reported functional improvement in the experimentally contused rabbit spinal
cord after pretreatment with PCPA.
The findings to date do not supportthe hypothesisthat the catecholamines,
norepinephrine and dopamine, play a direct and major role in the pathophysiology
of spinal cord trauma. Similarly, the place that serotonin may have in this process
is unclear. Factors contributing to the inconsistencies in biochemical and histo?
chemical studiesof spinal cord injury are the limitations of the models and methods
used as well as technical problemswith the measurement of biogenic amines. Of
concern is the high variability in normal and post-traumatic catecholamine values.
Variability is all the more prominent in the traumatised animals because of the lack
of standardisation of the spinal cord trauma model using the weight-dropping
technique (Dohrmann & Panjabi, 1976), and the lack of control of the major
physiological parameters at the time of injury (Brodner et al., 1976).
The status and function of monoamines in experimental spinal cord trauma
remains a subject of controversy and continued debate. The norepinephrine
hypothesishas been severely weakened by its lack of reproducibility. Dopamine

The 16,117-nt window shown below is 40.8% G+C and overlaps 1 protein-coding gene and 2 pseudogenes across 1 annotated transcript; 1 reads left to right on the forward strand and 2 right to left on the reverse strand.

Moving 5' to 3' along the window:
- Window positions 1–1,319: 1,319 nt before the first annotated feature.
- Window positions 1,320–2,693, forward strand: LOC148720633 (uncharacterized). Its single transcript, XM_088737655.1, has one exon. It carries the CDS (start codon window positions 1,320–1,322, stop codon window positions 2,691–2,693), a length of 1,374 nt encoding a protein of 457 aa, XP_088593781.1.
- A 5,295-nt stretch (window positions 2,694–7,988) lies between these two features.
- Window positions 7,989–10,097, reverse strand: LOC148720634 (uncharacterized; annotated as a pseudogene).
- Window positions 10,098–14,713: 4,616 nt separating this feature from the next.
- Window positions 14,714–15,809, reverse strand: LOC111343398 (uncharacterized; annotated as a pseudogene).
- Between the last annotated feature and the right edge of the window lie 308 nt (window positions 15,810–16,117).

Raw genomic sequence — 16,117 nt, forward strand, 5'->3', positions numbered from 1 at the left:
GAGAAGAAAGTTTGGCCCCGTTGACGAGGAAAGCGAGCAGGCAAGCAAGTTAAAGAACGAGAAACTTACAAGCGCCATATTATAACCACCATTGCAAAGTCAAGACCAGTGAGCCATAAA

results are too variable to draw meaningful conclusions. The role of serotonin
particularly with reference to its vasoactive properties and the physiological
importance of its effects,remains to be determined.
Le role et la fonction des monoamines dans les traumatismes expenmentaux de la
moelle epiniere restent l'objet de controverses et de debats continuels. L'hypothese de la
norepinephrine a ete considerablement affaiblie par son manque de reproductibilite. Les
resultats de la dopamine sont trop variables pour permettre de tirer des conclusions valables.
Le role de la serotonine, en particulier concernant ses proprietes vasoactives et l'importance
physiologique de ses effets, reste a determiner.
Der Status und die Funktion von Monoaminen in experimentell verursachten Riicken?
marksverletzungen ist umstritten. Die Norepinephrinhypothesis wurde erheblich gesch?
wacht durch den Mangel an Reproduzibilitat. Dopamine Resultate sind zu variabel, urn
giiltige Schliisse zu ermoglichen. Die Rolle von Serotonin beziiglich seiner vasoaktiven
Wirkung ist noch zu untersuchen.